Craig Lambert is Director of Engineering, New Business Development, Exelon Generation Company, LLC. He was the tenth and last speaker at the B&W hosted press conference announcing their mPower™ modular reactor. In the above video, he describes Exelon’s analysis of some of the potential benefits that can come from modular reactors and he describes Exelon’s involvement in the mPower™ industry advisory council.
In one of the strange ways that intellectual activity works, I had just finished processing this clip when I read an article in the Dallas Morning News titled Nuclear Power 101: What all those unintelligible letters and numbers mean. That article was brought to my attention because it contained the letters ESBWR, so it met one of my Google Alert searches used to keep up with new reactor plant news. It mentioned Exelon’s decision to move away from the ESBWR and quoted the November 24, 2008 press release announcing that decision:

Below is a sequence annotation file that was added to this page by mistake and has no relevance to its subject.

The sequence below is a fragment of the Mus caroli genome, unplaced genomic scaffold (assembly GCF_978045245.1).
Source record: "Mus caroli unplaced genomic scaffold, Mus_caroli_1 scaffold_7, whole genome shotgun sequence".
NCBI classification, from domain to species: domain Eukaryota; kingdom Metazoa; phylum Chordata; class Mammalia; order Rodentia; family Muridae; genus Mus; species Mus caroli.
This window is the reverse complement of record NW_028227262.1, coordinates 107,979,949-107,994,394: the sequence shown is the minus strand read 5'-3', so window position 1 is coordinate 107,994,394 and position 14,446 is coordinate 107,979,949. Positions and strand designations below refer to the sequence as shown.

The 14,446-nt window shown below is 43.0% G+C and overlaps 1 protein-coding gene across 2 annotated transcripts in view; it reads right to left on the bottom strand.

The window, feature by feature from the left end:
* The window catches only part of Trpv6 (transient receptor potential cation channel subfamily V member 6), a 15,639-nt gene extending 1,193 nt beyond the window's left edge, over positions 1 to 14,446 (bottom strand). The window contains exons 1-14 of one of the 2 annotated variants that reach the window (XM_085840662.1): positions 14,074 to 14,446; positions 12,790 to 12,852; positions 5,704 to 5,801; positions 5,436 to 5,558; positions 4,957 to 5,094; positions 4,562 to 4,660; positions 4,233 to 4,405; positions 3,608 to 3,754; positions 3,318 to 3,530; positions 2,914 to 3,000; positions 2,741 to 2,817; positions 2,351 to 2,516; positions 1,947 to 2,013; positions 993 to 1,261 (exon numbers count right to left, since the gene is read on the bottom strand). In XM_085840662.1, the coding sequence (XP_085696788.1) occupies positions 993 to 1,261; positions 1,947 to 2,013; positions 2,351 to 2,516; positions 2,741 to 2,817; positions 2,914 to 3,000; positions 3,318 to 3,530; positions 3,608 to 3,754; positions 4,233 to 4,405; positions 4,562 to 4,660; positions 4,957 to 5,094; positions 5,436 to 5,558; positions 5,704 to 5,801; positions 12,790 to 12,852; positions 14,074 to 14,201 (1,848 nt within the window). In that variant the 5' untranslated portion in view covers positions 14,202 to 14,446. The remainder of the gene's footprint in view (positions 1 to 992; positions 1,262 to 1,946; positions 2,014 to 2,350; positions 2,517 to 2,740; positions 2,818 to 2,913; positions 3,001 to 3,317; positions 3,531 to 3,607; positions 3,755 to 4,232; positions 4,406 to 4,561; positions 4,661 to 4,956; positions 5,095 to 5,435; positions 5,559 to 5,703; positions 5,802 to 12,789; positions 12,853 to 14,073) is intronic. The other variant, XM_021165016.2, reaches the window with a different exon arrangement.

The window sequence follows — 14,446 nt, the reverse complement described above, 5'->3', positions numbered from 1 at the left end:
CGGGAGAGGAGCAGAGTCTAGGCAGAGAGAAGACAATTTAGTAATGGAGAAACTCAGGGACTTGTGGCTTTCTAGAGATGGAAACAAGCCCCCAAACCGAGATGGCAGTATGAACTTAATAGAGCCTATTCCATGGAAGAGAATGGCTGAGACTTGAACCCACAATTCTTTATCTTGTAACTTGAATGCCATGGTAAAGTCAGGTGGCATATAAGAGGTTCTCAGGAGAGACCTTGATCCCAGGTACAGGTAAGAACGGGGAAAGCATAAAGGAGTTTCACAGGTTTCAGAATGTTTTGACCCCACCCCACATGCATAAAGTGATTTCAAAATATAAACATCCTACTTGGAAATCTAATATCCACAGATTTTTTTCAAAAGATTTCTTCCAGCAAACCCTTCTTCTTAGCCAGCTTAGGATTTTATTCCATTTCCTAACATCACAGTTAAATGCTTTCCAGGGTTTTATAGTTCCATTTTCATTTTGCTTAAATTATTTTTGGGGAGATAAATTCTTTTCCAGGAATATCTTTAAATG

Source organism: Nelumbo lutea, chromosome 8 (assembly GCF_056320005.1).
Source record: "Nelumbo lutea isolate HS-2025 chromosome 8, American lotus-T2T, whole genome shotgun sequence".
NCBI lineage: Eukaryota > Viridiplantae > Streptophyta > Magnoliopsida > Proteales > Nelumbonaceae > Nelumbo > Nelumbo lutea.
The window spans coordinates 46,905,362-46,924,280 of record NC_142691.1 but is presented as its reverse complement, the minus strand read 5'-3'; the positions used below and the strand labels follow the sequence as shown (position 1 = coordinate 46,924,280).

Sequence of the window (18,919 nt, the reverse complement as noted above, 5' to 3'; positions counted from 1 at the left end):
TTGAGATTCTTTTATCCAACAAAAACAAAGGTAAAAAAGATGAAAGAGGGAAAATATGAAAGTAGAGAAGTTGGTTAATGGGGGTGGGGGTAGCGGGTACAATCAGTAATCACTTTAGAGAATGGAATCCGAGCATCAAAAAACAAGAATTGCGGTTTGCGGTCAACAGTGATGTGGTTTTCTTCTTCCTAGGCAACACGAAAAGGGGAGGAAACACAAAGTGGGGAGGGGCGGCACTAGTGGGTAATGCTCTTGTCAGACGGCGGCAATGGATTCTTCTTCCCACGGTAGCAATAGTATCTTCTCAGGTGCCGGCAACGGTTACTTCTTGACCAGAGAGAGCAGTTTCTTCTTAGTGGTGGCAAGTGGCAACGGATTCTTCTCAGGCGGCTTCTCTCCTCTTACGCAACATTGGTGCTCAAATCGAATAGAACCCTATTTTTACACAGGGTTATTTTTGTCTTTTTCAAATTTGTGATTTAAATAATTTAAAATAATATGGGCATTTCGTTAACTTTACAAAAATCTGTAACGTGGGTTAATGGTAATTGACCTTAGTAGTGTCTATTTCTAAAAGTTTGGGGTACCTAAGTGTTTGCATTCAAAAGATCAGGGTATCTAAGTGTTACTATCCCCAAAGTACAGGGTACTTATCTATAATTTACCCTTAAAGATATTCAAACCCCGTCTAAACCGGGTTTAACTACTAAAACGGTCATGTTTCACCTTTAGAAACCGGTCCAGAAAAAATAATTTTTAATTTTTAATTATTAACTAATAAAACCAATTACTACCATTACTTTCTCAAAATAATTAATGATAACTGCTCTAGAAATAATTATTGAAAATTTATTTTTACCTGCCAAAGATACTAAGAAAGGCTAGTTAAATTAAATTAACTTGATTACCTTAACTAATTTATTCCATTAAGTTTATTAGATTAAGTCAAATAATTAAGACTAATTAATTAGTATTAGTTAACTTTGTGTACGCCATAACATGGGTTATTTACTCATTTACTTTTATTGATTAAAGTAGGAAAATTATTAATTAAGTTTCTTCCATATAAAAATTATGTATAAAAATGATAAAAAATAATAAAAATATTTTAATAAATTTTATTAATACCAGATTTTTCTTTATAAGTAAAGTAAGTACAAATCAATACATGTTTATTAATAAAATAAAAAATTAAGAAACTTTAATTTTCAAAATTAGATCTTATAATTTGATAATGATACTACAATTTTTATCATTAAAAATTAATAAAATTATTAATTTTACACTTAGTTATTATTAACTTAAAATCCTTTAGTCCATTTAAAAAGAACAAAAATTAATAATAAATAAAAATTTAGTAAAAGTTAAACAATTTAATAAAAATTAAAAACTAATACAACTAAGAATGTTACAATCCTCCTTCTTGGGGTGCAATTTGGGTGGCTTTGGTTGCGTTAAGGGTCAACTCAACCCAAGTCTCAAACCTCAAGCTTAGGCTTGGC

Discussions with other reactor manufacturers began in August after an internal analysis conducted this summer showed that technologies other than the ESBWR provide the project greater commercial and schedule certainty. These improvements would enhance Exelon’s ability to obtain federal loan guarantees, which the company has said are essential for financing a new nuclear development project.
As a result, Exelon is considering reactor technologies that have more mature designs, more certain cost structures and better availability of information than the ESBWR.
As I have described in several recent posts and in the comment threads associated with those posts, I think one of the strongest lines of argument for the mPower™ concept is that it does not need any inventions; it is being developed by a deeply experienced vendor; it can be built on schedule at a predictable cost, and it is small enough so that a company like Exelon can finance it without any government assistance.
Putting all of that together in my twisted mind leads me to believe that Exelon might be more intrigued by the mPower™ that Mr. Lambert is allowed to admit.